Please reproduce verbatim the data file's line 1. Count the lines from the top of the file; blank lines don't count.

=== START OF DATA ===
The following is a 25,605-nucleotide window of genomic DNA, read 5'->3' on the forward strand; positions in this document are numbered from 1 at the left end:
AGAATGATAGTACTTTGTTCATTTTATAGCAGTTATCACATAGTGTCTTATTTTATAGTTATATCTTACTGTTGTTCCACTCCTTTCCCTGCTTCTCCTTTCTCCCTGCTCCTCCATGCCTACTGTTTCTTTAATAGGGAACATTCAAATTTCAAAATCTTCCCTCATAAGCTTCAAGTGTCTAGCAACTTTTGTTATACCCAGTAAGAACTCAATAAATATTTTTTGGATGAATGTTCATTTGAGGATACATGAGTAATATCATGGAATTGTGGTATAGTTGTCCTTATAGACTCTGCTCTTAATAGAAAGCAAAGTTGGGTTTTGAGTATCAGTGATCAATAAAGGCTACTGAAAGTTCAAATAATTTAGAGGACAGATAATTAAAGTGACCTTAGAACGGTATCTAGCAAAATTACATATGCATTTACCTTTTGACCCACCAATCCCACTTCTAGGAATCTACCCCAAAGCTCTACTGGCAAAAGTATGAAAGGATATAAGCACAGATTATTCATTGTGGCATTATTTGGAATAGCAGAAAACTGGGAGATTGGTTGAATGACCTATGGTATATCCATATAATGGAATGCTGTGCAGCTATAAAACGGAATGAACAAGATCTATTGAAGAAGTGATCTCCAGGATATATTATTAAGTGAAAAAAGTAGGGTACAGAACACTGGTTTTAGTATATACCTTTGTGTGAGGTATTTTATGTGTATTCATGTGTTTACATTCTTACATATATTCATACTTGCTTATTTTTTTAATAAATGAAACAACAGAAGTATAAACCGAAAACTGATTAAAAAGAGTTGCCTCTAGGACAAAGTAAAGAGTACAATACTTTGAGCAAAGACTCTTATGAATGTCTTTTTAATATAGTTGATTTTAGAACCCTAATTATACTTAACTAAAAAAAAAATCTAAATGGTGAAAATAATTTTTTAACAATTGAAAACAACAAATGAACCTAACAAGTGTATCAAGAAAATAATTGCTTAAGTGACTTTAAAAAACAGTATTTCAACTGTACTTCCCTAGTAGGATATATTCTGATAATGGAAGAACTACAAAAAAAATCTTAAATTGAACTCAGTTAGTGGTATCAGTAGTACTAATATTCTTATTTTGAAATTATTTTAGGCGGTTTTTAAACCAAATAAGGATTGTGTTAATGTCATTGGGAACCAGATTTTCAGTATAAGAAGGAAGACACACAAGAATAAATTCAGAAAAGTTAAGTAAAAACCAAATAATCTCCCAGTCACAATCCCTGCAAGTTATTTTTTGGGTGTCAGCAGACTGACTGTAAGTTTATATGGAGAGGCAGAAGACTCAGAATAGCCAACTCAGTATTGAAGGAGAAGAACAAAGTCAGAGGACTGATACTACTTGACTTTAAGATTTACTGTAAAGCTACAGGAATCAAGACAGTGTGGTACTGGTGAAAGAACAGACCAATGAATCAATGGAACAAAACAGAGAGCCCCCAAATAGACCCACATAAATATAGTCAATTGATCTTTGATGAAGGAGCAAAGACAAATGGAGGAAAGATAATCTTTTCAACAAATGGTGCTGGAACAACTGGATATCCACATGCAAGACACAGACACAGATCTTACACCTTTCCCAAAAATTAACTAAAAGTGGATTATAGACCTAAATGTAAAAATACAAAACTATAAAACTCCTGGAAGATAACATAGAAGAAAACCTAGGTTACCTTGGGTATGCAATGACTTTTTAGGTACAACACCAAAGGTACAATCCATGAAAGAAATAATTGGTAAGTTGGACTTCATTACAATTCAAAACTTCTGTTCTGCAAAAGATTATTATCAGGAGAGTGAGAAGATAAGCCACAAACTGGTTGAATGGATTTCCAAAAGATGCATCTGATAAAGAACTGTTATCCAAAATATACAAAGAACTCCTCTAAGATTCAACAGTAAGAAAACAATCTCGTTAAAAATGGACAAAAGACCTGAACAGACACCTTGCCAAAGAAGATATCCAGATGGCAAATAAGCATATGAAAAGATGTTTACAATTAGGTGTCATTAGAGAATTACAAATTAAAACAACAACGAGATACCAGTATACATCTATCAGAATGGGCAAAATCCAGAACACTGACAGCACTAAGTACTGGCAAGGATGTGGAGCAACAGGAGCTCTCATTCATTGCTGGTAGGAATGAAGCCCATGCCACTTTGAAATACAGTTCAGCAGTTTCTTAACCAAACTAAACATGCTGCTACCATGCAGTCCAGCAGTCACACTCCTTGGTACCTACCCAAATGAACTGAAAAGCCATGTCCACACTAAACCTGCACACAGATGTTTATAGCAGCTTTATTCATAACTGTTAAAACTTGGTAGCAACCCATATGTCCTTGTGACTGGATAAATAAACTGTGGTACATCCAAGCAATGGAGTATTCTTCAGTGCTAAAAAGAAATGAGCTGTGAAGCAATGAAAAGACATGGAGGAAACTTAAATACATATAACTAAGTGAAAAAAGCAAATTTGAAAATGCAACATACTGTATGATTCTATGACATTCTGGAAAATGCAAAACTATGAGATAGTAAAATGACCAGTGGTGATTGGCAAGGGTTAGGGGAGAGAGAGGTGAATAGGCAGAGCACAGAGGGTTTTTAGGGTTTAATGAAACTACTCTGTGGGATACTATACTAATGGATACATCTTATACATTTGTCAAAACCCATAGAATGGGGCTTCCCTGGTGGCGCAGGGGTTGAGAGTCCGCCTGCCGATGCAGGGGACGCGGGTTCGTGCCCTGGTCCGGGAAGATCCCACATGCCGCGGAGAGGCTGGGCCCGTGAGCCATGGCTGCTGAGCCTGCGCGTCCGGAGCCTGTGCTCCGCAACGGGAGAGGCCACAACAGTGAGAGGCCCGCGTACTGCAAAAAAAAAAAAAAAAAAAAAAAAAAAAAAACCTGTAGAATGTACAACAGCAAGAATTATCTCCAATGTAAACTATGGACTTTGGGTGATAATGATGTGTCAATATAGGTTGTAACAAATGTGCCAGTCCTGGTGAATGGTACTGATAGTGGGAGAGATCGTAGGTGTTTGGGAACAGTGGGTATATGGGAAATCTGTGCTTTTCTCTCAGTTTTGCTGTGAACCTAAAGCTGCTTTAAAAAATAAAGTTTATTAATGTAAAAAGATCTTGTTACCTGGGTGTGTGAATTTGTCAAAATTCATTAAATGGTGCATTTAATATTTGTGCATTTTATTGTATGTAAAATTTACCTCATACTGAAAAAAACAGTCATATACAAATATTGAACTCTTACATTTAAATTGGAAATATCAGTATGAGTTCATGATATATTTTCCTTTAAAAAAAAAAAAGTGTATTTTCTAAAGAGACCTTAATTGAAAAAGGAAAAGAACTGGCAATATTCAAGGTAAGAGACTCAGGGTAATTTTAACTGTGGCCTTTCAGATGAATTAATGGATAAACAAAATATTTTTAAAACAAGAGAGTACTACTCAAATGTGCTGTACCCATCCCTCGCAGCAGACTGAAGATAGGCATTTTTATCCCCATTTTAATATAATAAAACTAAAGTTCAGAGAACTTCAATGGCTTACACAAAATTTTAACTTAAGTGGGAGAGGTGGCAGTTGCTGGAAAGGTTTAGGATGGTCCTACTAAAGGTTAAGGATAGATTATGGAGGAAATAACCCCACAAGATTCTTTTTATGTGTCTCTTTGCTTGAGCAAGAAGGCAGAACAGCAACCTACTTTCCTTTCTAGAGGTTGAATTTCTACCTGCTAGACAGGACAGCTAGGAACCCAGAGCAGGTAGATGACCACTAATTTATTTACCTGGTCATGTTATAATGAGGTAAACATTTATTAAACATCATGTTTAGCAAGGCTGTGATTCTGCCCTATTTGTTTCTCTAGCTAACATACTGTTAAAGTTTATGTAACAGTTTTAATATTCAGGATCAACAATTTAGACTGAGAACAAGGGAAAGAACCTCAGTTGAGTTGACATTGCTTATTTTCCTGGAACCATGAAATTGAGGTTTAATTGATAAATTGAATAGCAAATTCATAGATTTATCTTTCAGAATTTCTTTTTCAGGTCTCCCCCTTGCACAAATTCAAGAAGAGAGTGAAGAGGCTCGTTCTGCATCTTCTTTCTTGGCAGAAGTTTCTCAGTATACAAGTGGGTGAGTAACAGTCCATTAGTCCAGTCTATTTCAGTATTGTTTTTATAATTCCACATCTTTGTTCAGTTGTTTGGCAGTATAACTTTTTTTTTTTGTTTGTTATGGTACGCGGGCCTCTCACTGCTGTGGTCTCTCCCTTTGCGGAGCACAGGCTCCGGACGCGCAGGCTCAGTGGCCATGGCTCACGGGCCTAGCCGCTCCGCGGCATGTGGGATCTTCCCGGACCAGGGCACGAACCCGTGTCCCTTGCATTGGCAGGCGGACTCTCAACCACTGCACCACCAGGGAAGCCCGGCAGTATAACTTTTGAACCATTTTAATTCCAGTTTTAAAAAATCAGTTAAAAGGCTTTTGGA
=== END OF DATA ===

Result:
The following is a 25,605-nucleotide window of genomic DNA, read 5'->3' on the forward strand; positions in this document are numbered from 1 at the left end: